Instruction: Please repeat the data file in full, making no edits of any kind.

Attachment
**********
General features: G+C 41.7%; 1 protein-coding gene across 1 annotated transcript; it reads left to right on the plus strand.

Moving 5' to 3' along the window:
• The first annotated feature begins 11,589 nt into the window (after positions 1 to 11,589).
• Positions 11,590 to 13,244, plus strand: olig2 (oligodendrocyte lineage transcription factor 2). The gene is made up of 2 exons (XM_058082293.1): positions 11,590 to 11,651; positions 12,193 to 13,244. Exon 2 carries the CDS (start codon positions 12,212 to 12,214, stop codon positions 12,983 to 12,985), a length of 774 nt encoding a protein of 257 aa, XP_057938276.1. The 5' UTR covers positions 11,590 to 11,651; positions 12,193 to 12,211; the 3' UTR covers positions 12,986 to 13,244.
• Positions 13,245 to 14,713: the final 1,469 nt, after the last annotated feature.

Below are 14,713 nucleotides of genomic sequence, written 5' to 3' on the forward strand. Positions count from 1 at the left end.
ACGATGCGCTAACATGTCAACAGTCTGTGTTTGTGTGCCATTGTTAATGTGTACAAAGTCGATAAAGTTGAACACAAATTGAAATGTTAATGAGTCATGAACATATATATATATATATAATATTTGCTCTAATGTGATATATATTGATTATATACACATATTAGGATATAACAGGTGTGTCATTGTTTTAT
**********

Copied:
General features: G+C 41.7%; 1 protein-coding gene across 1 annotated transcript; it reads left to right on the plus strand.

Moving 5' to 3' along the window:
• The first annotated feature begins 11,589 nt into the window (after positions 1 to 11,589).
• Positions 11,590 to 13,244, plus strand: olig2 (oligodendrocyte lineage transcription factor 2). The gene is made up of 2 exons (XM_058082293.1): positions 11,590 to 11,651; positions 12,193 to 13,244. Exon 2 carries the CDS (start codon positions 12,212 to 12,214, stop codon positions 12,983 to 12,985), a length of 774 nt encoding a protein of 257 aa, XP_057938276.1. The 5' UTR covers positions 11,590 to 11,651; positions 12,193 to 12,211; the 3' UTR covers positions 12,986 to 13,244.
• Positions 13,245 to 14,713: the final 1,469 nt, after the last annotated feature.

Below are 14,713 nucleotides of genomic sequence, written 5' to 3' on the forward strand. Positions count from 1 at the left end.
ACGATGCGCTAACATGTCAACAGTCTGTGTTTGTGTGCCATTGTTAATGTGTACAAAGTCGATAAAGTTGAACACAAATTGAAATGTTAATGAGTCATGAACATATATATATATATATAATATTTGCTCTAATGTGATATATATTGATTATATACACATATTAGGATATAACAGGTGTGTCATTGTTTTAT